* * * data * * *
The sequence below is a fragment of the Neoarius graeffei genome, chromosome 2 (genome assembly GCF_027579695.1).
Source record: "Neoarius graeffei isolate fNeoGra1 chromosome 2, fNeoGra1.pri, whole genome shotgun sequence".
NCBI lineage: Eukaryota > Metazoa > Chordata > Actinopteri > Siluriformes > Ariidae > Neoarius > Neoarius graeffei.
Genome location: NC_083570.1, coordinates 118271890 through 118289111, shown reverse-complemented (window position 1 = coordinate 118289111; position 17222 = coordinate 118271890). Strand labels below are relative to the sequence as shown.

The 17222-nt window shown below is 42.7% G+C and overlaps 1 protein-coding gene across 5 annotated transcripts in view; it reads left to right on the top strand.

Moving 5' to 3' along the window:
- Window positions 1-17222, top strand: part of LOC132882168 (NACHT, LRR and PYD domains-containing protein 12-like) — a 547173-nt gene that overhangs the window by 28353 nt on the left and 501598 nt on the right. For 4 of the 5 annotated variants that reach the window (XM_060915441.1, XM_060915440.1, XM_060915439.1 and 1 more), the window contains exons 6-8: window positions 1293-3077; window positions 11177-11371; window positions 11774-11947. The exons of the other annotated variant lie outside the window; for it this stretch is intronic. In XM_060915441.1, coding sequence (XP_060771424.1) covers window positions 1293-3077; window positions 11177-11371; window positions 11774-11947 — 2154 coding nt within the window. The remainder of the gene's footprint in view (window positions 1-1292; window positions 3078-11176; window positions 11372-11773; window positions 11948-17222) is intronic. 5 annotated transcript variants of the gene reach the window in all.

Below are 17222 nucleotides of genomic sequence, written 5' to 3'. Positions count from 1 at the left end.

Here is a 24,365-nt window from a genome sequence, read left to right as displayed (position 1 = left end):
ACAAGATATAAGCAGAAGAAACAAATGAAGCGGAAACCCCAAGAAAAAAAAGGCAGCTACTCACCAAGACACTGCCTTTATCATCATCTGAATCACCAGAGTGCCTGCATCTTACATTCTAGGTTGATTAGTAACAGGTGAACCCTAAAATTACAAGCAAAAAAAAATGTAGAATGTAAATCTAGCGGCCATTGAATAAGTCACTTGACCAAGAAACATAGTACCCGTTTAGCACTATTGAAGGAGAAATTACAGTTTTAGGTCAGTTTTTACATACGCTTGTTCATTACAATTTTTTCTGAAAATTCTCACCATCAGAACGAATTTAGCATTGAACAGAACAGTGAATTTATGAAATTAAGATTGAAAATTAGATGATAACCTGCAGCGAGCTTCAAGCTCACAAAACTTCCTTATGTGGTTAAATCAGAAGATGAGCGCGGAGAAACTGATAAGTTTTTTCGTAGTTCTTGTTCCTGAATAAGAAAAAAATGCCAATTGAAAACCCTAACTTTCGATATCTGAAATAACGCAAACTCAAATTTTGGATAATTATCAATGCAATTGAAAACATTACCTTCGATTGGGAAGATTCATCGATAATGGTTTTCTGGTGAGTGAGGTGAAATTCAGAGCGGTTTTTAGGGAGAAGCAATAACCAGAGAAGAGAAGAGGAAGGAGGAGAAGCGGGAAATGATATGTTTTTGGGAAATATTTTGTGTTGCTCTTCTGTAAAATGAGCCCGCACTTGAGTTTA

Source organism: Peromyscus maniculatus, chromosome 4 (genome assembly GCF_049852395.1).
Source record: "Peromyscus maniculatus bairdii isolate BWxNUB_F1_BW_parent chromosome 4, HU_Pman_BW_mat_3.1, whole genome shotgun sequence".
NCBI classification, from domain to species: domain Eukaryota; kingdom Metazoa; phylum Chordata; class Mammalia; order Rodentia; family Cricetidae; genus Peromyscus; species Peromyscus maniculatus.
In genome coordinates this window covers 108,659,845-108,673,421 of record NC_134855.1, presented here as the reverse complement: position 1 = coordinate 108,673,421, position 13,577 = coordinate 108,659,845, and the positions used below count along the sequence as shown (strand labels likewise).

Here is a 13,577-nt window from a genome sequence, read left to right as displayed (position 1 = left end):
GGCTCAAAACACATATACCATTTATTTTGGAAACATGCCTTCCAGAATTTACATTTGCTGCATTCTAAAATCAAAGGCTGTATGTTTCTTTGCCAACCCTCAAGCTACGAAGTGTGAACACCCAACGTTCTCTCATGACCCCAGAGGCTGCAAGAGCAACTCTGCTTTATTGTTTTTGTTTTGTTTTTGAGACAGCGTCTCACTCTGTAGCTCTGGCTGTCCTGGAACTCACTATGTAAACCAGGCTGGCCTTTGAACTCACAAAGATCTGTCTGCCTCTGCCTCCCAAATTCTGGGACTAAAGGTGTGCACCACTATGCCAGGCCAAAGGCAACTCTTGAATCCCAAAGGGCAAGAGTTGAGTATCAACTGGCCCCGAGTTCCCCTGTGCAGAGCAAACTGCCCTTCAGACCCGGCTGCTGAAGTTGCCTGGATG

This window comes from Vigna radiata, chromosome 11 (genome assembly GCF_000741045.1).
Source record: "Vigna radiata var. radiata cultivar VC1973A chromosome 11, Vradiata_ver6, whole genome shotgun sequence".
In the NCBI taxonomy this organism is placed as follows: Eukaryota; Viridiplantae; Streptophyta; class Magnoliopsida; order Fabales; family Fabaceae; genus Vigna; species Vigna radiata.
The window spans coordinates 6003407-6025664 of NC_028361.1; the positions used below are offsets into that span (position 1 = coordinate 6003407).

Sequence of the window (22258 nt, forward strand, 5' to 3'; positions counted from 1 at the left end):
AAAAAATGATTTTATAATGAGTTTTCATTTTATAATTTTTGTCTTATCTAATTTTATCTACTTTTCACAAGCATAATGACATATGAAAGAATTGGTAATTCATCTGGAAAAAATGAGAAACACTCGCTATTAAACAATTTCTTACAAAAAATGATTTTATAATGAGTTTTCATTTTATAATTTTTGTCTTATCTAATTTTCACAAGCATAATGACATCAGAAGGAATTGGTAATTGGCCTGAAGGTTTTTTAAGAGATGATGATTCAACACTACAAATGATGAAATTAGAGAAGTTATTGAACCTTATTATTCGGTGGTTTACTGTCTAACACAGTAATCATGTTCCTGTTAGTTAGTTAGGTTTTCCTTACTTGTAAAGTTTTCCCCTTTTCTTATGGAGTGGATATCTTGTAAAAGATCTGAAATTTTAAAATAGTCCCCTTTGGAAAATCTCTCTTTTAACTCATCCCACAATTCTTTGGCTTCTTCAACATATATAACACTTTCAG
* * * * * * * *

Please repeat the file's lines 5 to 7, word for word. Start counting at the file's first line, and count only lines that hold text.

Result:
The 17222-nt window shown below is 42.7% G+C and overlaps 1 protein-coding gene across 5 annotated transcripts in view; it reads left to right on the top strand.

Moving 5' to 3' along the window:
- Window positions 1-17222, top strand: part of LOC132882168 (NACHT, LRR and PYD domains-containing protein 12-like) — a 547173-nt gene that overhangs the window by 28353 nt on the left and 501598 nt on the right. For 4 of the 5 annotated variants that reach the window (XM_060915441.1, XM_060915440.1, XM_060915439.1 and 1 more), the window contains exons 6-8: window positions 1293-3077; window positions 11177-11371; window positions 11774-11947. The exons of the other annotated variant lie outside the window; for it this stretch is intronic. In XM_060915441.1, coding sequence (XP_060771424.1) covers window positions 1293-3077; window positions 11177-11371; window positions 11774-11947 — 2154 coding nt within the window. The remainder of the gene's footprint in view (window positions 1-1292; window positions 3078-11176; window positions 11372-11773; window positions 11948-17222) is intronic. 5 annotated transcript variants of the gene reach the window in all.